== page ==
read this afternoon at Plan 99 at the Manx. Adam Getty, a Hamilton poet, read from his newest poetry collection, “Repose” (Nightwood Editions, 2008).

He introduced his poems by talking about the role of form and structure in our lives today, referencing an essay of Ezra Pound’s on form. Getty said that the forms and structures we are living in today are changing, but that his work with form in this collection is about recognizing that we do have to live in some way with structure.

He said that his work is sometimes seen as bleak, but I didn’t really find that from the poems he read .I was excited by the sensuality and the unpretentiousness of his work. Getty, like former Hamiltonian, Matthew Firth, who writes prose, deals with real life situations, with factories and with work in his writing. There’s nothing lofty about it, but it is also very lyrical. The rhymes are there but aren’t forced; for example, end rhymes for an a b scheme are distrupted.

I enjoyed how he made use of paradox, making use of lyric in poems like "Comment on Blake’s Garden" to talk about the Hamilton steel mills. Adam mentioned at one point that he came to a reading with blood running down his arm and had to be told about it. David O’Meara, Plan 99’s host [don't forget to go see David's play, "Disaster" taking place from June 18-29 at the Natalie Stern Studio, OSSD294 Picton Ave], mentioned that Adam had been working at a slaughterhouse at the time. Apparently CNQ will publish his essay, Poetry in the Slaughterhause, sometime soon. I’m looking forward to reading it very much. I liked the mix of blood with form. I found Adam's work, like the man himself, when I spoke to him after the reading, to be quite approachable. At the same time there were inspirations from writers such as Derrida.

I hadn’t really thought before about working too much with form in response to today’s conventional societal constraints. I found Adam’s poetry and his thoughts very inspiring and provocative.

What I liked about Adam’s writing was that his connections between real life and nature weren’t full of reverence or some kind of attempt to have a poetic voice coming down from on high, yet his writing was intelligent and the man is well-read.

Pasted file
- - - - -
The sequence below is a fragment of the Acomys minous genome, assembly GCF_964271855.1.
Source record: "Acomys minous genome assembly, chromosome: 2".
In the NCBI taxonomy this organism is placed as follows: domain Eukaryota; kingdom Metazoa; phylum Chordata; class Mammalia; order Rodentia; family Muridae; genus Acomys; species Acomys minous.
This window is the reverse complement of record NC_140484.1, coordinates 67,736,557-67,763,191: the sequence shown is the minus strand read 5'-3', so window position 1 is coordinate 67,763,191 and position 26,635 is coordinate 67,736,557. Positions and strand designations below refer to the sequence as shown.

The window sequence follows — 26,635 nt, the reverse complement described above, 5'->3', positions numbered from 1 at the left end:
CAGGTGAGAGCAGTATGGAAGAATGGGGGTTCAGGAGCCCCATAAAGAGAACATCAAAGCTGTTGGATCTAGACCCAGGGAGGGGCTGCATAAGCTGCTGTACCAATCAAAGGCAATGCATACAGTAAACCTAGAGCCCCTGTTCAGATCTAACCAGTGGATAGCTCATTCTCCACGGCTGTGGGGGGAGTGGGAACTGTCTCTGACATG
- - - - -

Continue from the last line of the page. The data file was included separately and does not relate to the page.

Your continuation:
The last in the Plan 99 series for this spring will be Nova Scotia poet & novelist, John Stiles, reading from his novel, “Taking the Stairs” (Nightwood Editions, soon) on May 24. I am partial to this reading series, not just because of the diversity of writers who participate, but also because David makes sure that anyone who comes is there for the reading or is aware of the reading and won’t just chat thru it.

I leave you with one of my favourites of the poems that Adam read to give you a hint of what you missed if you didn’t make it out and perhaps to tempt you to buy this wonderful book.


One morning I wake in a new city. The wet crackle
of butter frying, clattering plates, steady beat of knives
and forks pressed to the table like angry cries falling
in rhythm. Over it all, over the buttermilk smell, two
voices: one a lilt, a gently rising inflection, coo-coo
of a mother soothing her child; the second voice wary
of song in a slow time, the didgeridoo lament
of a funeral hymn. They sang the stagger of brown glass,
the shatter of their men’s reddening bodies whose hands
careened through acquiescing air to somehow rain acid
over their recoiling bodies. The voices scaled over
each other, stamping and clawing to prove their song closer
to their husband’s fury. I remembered another morning,
waking up, the grey storm of smoke burning my eyes and he
bore me to the window, pushed my head out into the wide world
and said: breathe! And she already there, sucking the air
like a cigarette, like the suffocating fire; he’d saved
her first. As the voices spiralled even higher, I turned
in bed to the blank wall, thinking there was no one voice:
the world musician laid its song one track at a time.

--Adam Getty Repose (Nightwood Editions, 2008)